For executives wanting to eat healthy, choices abound
After all the bingeing over the holidays, it’s time to meet those New Year’s resolutions and eat healthy.
Follow the lead of Supreme Court Justice Marvic Leonen who—after realizing that over half of his colleagues are either diabetic or with using a pacemaker (given that they are holders of senior citizen cards—has changed his lifestyle to one committed to healthy eating and regular exercise. (He may become the first Supreme Court Ironman Justice this year. Ironwoman Amanda Carpo, you may have a new recruit for your legal triathletes squad.)
But there is no need to go to extremes and make yourself an ironman. The health documentary featuring nutrition expert Dr. Michael Roizen says that the most important thing is to do at least 30 minutes of walking every day to prevent the accumulation of subcutaneous fat. It is this kind of fat that leads to heart disease.
Other studies show that if your goal is to lose weight, 80 percent of your efforts must focus on diet and just 20 percent on exercise. That is why sometimes although you do extensive workouts, you feel as if you don’t lost weight.
Healthy, not hungry
Eating healthy, though, is not necessarily about eating less. It is about eating the right food.
That is the advocacy at Earth Kitchen. The restaurant’s commitment is laid out on the first page of its menu: “By increasing demand for organic and natural products, we hope to sustain the livelihood of marginalized communities and encourage more farmers to produce good, clean, and healthy food—no use of GMOs, chemical, synthetic fertilizers, and other harmful inputs like chemical urea, herbicides and pesticides.”
This is a philosophy that is shared by other “healthy” restaurants such as Grace Park of Margarita Fores, Green Pastures of Robbie Goco, Kitchen 1B of Marivic Diaz-Lim, Wholesome Table of Bianca Araneta and Echo Cafe of Chit Juan, Jeannie Javelosa and Reena Francisco. The admirable thing about these restaurants is that they go out of their way to seek local produce to give local farmers a market for their products. So these restaurants not only help the consumers by giving them the freshest organic ingredients, they also help various farming communities around the country by giving them sustained business.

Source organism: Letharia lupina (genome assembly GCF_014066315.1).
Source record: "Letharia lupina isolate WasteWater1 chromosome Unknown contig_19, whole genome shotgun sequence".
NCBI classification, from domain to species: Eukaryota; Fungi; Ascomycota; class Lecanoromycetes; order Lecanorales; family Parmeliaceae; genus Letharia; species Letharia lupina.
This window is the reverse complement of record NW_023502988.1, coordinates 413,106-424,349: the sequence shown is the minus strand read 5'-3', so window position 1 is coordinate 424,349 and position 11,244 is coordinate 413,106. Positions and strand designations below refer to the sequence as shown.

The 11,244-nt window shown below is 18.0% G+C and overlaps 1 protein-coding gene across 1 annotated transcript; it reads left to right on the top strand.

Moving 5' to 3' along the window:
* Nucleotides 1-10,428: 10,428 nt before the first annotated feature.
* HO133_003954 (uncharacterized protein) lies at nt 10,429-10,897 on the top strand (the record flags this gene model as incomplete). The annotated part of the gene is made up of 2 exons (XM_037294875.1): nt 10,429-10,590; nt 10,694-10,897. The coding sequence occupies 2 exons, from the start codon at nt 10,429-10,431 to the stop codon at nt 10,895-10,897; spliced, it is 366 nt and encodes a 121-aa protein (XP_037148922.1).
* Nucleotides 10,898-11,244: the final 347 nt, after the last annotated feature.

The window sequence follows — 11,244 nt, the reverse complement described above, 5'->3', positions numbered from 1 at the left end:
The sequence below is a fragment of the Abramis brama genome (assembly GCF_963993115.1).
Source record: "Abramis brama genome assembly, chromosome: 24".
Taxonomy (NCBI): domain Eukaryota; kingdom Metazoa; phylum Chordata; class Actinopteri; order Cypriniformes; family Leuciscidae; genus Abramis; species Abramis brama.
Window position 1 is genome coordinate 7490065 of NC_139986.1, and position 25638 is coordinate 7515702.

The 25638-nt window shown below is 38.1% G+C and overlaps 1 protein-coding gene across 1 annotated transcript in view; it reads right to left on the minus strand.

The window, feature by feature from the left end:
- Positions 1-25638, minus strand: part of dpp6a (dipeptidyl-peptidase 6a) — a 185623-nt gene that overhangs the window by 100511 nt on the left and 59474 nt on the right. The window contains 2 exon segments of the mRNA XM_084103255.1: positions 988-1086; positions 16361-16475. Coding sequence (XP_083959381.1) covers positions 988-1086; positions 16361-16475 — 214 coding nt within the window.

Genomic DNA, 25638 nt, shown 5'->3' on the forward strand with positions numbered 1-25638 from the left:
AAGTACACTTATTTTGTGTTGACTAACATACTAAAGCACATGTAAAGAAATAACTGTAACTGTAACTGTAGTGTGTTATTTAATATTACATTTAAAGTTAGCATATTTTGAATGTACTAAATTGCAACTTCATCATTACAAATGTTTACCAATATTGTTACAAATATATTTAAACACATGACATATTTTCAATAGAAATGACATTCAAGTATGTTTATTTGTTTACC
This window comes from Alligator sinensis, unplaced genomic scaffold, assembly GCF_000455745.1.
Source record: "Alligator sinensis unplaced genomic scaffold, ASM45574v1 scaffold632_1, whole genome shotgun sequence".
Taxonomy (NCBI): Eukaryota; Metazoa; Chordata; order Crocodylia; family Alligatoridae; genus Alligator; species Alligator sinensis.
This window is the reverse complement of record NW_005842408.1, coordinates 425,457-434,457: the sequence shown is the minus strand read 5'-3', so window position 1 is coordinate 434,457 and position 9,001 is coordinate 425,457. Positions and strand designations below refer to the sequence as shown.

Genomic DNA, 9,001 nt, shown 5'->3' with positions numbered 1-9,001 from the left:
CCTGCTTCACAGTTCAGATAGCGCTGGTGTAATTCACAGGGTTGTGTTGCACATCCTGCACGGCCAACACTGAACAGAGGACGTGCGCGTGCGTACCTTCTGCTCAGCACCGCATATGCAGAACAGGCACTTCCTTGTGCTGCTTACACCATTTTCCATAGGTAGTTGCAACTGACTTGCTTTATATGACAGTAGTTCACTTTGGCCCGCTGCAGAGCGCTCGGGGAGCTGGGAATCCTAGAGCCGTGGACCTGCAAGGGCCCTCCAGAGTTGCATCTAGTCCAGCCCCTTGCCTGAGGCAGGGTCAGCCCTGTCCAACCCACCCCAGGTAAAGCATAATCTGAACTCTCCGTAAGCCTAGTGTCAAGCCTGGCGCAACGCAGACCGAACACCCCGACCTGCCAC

The organic effect
The biggest benefit for myself (being unable to commit to eating healthy) would be the flavors of the organic products. Eating something fresh from the farm is like looking at a photo whose colors have not faded; the flavors really come alive.
For instance, compare the lettuce of the pomelo salad at Earth Kitchen with those at other restaurants. You will not only taste but also feel the difference. Just like with an organic egg or coffee from good beans, it makes you feel more energized.
The same can be said of Earth Kitchen’s arugula. Generously poured on the bulgogi beef tacos, these leaves are scorchingly bitter like Miss Colombia.
At Wholesome Table, the beef stroganoff is from grass-fed cows while the porkchop is from nitrate-free pigs. It’s true: animals that eat better taste better.
Margarita Fores—who adorably said she felt like Miss Universe when she was declared Asia’s best female chef for 2016 by the Asia’s 50 Best Restaurants organization just this week—is really kind of like Miss Philippines, traveling the country looking for local produce to promote. At Grace Park, they just held an Ivatan festival after an inspired trip to Batanes (although as far back as 10 years ago, Fores was already an advocate of promoting local products, my first interview with her being for a Diwal festival after Roxas City lifted the diwal harvest ban). They also use unique Filipino ingredients like adlai, a product promoted heavily by Agriculture Undersecretary Berna Romulo-Puyat as an alternative to rice.
Eat all you can
At all these restaurants, the servings are big enough to share.
At Earth Kitchen, the mushroom spring rolls are not at all the size of those Chowking lumpia rolls but the size of a small fist, with six chunky pieces stacked like a little tower. True to the restaurant’s name, it is an earthly indulgence, with equal bursts of umami and greens, catering to the Filipino palate with the lime hoisin sauce that comes with it.
At all these restos, they spread the good news that you don’t need to starve yourself to be true to your New Year’s resolution of eating healthy. You just need to choose the right kind of food. And they have already done the homework for us. All we have to do is eat.
Earth Kitchen Katipunan Ave., Plains, Quezon City. No reservations necessary. Call 5779138. Major credit cards accepted. Wheelchair access difficult (it’s on the ground floor but there are steps to the door and the swinging door might be tight for a wheelchair).
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